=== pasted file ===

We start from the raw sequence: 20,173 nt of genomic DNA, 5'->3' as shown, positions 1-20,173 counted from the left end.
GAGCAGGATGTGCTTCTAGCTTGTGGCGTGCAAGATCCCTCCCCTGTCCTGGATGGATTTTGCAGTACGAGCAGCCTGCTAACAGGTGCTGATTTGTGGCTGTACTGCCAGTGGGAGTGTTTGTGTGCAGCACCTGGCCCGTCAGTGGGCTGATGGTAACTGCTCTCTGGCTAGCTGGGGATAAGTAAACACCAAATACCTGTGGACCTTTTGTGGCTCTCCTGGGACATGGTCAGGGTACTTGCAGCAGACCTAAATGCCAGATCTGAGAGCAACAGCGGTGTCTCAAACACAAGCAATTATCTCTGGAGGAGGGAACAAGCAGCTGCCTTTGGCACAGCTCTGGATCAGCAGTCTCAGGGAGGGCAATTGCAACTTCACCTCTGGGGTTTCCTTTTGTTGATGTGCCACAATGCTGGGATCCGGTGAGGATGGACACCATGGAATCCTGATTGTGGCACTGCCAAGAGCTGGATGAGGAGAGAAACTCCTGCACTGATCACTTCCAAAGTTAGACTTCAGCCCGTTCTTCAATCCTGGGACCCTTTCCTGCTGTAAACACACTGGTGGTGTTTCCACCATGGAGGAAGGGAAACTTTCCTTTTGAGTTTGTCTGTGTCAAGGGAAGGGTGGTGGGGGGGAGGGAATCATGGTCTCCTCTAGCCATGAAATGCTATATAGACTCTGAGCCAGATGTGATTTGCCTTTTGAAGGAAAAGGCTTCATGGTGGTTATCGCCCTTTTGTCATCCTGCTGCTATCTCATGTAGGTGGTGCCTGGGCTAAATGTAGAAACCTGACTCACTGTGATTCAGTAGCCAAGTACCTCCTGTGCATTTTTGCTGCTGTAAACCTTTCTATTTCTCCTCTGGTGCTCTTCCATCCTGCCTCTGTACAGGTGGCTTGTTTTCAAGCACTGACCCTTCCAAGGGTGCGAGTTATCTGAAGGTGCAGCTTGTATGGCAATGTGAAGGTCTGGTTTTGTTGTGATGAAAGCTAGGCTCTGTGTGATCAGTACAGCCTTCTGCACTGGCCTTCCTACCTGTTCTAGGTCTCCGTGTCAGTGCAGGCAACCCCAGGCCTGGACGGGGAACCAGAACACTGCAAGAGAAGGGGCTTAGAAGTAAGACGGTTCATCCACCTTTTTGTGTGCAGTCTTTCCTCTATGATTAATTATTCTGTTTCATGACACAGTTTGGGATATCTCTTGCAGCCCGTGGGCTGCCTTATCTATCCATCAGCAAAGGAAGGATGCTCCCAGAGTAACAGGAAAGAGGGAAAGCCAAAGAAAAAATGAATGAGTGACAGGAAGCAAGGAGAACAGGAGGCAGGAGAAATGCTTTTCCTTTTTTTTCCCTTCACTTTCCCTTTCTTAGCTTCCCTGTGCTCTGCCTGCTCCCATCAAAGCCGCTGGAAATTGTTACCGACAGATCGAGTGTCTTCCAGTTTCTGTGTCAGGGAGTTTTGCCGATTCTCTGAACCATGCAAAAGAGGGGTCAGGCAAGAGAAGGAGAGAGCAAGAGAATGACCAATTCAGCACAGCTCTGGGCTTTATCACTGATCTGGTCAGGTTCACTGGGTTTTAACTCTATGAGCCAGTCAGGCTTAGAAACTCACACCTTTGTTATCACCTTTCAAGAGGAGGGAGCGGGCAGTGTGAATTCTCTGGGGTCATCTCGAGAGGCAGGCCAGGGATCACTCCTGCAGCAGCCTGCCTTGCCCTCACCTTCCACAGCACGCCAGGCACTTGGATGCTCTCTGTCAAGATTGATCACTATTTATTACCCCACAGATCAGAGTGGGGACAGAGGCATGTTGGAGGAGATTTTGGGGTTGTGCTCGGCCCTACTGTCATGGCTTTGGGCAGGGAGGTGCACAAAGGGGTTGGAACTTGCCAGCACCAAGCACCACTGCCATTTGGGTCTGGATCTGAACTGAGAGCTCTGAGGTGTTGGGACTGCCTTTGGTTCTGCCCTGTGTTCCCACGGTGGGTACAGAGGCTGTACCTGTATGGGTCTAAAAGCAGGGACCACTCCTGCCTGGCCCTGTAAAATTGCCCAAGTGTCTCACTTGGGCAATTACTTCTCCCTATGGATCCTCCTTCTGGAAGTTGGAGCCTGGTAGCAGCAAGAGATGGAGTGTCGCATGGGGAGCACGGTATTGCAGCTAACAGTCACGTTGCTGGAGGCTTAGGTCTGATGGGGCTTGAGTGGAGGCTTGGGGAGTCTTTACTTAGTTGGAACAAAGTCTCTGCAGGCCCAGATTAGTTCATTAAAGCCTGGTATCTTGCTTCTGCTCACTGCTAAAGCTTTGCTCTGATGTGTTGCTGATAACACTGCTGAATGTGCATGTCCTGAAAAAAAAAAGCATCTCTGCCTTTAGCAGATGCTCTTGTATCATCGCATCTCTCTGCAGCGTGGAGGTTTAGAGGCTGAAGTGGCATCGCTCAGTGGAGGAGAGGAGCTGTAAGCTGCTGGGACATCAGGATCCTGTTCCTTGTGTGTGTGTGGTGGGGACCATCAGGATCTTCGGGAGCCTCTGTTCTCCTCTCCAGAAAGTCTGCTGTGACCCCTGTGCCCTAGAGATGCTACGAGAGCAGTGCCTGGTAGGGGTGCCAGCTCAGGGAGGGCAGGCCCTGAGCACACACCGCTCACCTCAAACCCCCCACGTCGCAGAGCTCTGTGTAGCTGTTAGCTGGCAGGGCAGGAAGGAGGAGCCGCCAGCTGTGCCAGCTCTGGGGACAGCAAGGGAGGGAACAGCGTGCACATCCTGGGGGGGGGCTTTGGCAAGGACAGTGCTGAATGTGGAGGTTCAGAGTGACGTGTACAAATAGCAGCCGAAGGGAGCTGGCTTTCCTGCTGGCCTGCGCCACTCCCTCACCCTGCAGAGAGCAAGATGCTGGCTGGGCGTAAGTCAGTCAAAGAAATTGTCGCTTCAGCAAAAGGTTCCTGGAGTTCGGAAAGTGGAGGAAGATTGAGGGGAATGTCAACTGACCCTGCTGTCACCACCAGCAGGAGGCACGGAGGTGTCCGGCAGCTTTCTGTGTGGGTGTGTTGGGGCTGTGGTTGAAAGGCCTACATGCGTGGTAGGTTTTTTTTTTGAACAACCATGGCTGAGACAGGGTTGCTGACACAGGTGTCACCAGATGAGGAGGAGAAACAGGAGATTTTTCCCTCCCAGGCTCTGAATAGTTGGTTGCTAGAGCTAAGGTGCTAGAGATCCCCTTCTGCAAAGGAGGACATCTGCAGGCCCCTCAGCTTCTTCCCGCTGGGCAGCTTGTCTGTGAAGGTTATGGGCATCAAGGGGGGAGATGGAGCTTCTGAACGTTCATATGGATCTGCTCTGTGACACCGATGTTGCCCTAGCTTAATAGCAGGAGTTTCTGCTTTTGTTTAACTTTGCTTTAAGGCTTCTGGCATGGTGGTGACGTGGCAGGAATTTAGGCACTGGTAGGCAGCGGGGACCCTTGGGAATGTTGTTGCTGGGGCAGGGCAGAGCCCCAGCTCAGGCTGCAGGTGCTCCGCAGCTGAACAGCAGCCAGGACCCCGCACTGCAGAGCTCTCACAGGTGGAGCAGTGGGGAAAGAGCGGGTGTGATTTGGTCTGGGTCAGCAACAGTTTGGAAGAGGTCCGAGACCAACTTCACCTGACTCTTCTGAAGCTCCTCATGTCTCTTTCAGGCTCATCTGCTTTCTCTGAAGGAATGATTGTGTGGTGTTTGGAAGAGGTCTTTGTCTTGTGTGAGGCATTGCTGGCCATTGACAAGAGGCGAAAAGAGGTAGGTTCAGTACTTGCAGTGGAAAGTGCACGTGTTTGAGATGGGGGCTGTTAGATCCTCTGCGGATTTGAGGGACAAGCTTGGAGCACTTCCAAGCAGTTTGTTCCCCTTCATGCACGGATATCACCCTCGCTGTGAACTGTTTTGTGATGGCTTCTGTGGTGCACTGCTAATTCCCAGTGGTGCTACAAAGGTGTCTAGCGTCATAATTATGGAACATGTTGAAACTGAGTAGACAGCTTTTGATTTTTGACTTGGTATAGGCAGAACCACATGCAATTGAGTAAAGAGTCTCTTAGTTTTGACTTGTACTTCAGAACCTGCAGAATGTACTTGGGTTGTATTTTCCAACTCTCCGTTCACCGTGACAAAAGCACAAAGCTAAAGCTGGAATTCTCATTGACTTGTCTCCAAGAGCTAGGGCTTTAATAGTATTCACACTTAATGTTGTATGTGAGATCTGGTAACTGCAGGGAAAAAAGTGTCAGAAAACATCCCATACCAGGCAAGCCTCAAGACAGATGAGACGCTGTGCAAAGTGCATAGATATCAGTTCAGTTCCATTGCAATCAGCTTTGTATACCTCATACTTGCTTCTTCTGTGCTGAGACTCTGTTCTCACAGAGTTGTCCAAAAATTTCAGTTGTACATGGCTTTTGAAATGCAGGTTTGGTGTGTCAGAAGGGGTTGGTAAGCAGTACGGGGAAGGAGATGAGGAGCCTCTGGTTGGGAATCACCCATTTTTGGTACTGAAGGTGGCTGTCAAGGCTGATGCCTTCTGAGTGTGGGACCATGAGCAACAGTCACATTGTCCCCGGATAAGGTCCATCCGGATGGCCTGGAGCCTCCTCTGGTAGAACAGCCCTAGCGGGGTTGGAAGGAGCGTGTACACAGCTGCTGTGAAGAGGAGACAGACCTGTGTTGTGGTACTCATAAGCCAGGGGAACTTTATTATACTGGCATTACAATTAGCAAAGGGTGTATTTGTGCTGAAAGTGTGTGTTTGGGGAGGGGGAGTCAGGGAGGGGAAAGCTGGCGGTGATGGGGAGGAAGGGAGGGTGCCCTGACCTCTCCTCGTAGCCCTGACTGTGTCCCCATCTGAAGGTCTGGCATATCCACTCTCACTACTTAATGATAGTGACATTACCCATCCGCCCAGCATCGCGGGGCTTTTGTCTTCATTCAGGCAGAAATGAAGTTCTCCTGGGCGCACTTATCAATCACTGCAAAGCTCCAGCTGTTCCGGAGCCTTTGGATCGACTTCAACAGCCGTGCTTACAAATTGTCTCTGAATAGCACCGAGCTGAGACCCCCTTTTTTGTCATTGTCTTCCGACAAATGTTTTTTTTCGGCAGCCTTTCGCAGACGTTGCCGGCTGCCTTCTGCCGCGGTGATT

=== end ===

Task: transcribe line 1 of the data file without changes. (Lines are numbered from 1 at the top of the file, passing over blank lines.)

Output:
We start from the raw sequence: 20,173 nt of genomic DNA, 5'->3' as shown, positions 1-20,173 counted from the left end.